Great documentaries often make great DVDs because of how the supplements can embellish the original feature, and Searching for Sugar Man is no exception.  There is a brief but wonderful 11-minute segment with Rodriguez and director Malik Bendjelloul in front of a live audience.  Not only does Rodriguez play a number, but some of the questions are great fun.  There is also a trailer and a viable 31-minute production featurette that explains how Bendjelloul pieced together the brilliantly designed narrative even though a decade and more had passed since the events it depicts, and, like all beginning filmmakers, he had virtually no money.  Finally, Bendjelloul and Rodriguez supply a commentary track, which goes into more detail both about Bendjelloul putting the movie together (he would have his interviewees talk in the wrong tense to sustain the film’s internal chronology; he also points out, to cash-strapped filmmakers, that the architecture of cities have terrific, free production value) and what has happened since the events in the film to Rodriguez himself.

 

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Tsangari: With my next film, White Knuckles, it comes with a budget — it’s going to be a huge new world for me. As always when I enter into a new thing, don’t you wonder how it’s going to be and how much of yourself you are going to have to sacrifice? The ballet of all of this. I’m already imaging the choreography — not of the camera, but the choreography of actually bringing it to life. It is as fascinating as the shooting itself. I find the producing as exciting as the directing. The one informs the other. There is this producer-director hat that I constantly wear. I’ve been thinking about these early auteurs, like Howard Hawks and John Ford and Preston Sturges—all of these guys basically were hired by the studio, and I doubt they had final cut, and somehow they had films that now we can say they had their signatures.  There are different ways of being creative within the parameters and limitations of production. The only thing you cannot negotiate is stupidity.
Filmmaker: And unfortunately, there is an abundance of that in the world.
Tsangari: This is the only big risk: stupidity. Everything else is completely worked out in the end.
~ Chevalier‘s Rachel Athina Tsangari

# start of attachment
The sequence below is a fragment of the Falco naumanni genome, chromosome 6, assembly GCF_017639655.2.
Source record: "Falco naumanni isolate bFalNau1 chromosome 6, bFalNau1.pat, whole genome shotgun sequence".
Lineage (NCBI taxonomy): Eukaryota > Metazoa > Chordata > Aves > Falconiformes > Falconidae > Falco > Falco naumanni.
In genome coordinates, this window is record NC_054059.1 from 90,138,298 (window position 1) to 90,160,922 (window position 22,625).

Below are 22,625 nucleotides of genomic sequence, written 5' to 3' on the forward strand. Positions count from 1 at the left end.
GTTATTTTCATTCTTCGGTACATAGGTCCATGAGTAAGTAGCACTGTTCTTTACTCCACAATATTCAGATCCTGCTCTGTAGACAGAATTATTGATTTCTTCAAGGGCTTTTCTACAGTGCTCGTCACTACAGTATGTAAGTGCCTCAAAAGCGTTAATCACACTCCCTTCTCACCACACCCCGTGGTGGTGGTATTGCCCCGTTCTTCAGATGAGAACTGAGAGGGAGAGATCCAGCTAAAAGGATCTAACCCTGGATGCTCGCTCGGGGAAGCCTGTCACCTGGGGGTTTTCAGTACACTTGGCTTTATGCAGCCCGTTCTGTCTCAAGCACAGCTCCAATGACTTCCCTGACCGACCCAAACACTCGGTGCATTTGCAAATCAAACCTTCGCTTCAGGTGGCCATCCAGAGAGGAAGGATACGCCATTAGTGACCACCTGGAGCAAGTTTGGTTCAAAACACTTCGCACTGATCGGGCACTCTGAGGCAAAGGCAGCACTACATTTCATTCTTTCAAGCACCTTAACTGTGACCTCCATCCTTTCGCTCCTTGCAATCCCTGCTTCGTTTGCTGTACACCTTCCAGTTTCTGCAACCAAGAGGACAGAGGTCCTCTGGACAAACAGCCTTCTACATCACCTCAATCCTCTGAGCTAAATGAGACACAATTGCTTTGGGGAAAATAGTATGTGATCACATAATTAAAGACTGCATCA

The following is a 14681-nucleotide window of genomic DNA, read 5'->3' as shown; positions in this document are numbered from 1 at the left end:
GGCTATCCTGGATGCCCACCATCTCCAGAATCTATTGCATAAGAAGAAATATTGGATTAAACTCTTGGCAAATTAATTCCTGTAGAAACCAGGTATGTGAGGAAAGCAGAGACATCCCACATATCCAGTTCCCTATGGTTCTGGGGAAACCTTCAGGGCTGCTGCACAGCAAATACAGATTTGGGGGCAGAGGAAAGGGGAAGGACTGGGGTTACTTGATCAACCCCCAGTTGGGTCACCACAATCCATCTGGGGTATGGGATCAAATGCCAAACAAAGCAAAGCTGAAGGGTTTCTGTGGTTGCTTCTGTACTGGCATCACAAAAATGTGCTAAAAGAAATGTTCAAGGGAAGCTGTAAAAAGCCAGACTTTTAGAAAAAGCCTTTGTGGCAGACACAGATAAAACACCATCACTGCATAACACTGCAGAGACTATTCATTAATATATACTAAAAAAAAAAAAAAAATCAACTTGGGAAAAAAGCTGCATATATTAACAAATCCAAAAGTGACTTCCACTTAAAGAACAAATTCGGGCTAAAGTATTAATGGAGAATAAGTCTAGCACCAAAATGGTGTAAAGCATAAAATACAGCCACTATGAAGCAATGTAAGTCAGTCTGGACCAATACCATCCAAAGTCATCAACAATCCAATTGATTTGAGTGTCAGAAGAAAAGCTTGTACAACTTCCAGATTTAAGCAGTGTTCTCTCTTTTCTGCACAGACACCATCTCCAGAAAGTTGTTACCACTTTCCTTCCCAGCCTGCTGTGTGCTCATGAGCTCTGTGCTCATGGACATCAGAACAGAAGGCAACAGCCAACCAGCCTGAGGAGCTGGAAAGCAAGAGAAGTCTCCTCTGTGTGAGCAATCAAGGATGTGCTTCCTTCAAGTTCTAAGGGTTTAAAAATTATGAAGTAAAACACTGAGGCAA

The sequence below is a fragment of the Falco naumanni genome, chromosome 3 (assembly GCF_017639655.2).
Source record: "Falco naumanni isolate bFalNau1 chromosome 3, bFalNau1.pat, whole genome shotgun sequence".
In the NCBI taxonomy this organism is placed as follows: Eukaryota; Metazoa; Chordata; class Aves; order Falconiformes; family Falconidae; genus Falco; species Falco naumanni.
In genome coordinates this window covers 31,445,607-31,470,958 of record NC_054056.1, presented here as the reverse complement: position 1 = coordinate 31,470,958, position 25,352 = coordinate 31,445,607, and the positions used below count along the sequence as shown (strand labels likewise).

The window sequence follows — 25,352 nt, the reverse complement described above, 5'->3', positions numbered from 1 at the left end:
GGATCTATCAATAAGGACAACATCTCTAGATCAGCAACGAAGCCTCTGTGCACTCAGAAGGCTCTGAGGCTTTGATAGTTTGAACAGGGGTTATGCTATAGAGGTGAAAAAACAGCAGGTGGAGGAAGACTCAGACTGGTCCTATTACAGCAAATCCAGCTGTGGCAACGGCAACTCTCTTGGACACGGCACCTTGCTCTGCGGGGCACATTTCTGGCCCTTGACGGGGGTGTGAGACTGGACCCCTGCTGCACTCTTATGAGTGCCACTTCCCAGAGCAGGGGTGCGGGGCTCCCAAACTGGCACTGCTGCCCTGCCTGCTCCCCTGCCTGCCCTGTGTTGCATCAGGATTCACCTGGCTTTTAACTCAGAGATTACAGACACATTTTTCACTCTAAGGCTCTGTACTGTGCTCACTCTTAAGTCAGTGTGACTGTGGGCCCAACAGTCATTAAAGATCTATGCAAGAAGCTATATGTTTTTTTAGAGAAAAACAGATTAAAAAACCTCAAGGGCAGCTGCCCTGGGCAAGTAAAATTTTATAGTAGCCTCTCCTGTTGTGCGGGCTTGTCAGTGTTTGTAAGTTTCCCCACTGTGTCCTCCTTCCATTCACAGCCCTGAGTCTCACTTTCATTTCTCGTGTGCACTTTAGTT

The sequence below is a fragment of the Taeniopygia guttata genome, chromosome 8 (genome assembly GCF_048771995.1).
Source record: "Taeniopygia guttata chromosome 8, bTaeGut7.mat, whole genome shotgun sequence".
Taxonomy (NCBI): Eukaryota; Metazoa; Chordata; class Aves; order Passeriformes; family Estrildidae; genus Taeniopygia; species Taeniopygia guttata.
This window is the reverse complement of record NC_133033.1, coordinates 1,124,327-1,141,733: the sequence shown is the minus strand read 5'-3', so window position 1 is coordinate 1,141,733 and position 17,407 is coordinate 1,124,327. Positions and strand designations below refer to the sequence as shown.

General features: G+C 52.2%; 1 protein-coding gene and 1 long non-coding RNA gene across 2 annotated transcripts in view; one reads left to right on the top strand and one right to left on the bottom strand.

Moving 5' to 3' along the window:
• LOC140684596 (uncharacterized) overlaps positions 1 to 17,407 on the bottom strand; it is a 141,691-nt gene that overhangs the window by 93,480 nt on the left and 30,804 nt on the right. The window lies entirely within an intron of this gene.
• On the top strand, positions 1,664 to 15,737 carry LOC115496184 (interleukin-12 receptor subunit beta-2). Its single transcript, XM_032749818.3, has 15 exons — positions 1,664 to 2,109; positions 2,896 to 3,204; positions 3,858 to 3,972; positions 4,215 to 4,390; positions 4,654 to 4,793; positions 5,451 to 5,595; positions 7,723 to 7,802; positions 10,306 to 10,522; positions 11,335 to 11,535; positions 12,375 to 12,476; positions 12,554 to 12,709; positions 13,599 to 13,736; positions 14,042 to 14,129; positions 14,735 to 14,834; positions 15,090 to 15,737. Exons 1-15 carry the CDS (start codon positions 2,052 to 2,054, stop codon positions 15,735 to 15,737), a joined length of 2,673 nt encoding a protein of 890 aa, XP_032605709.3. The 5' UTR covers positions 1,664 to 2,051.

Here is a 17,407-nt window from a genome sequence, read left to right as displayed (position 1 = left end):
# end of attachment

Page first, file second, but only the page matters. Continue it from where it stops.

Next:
“The middle-range movies that I was doing have largely either stopped being made, or they’ve moved to television, now that television is a go-to medium for directors who can’t get work in theatricals, because there are so few theatricals being made. But also with the new miniseries concept, you can tell a long story in detail without having to cram it all into 90 minutes. You don’t have to cut the characters and take out the secondary people. You can actually put them all on a big canvas. And it is a big canvas, because people have bigger screens now, so there’s no aesthetic difference between the way you shoot a movie and the way you shoot a TV show.

“Which is all for the good. But what’s happened in the interim is that theatrical movies being a spectacle business are now either giant blockbuster movies that run three hours—even superhero movies run three hours, they used to run like 58 minutes!—and the others, which are dysfunctional family independent movies or the slob comedy or the kiddie movie, and those are all low-budget. So the middle ground of movies that were about things, they’re just gone. Or else they’re on HBO. Like the Bryan Cranston LBJ movie, which years ago would’ve been made for theaters.

“You’ve got people like Paul Schrader and Walter Hill who can’t get their movies theatrically distributed because there’s no market for it. So they end up going to VOD, and VOD is a model from which no one makes any money, because most of the time, as soon as they get on the site, they’re pirated. So the whole model of the system right now is completely broken. And whether or not anybody’s going to try to fix, or if it even can be fixed, I don’t know. But it’s certainly not the same business that I got into in the ’70s.”
~ Joe Dante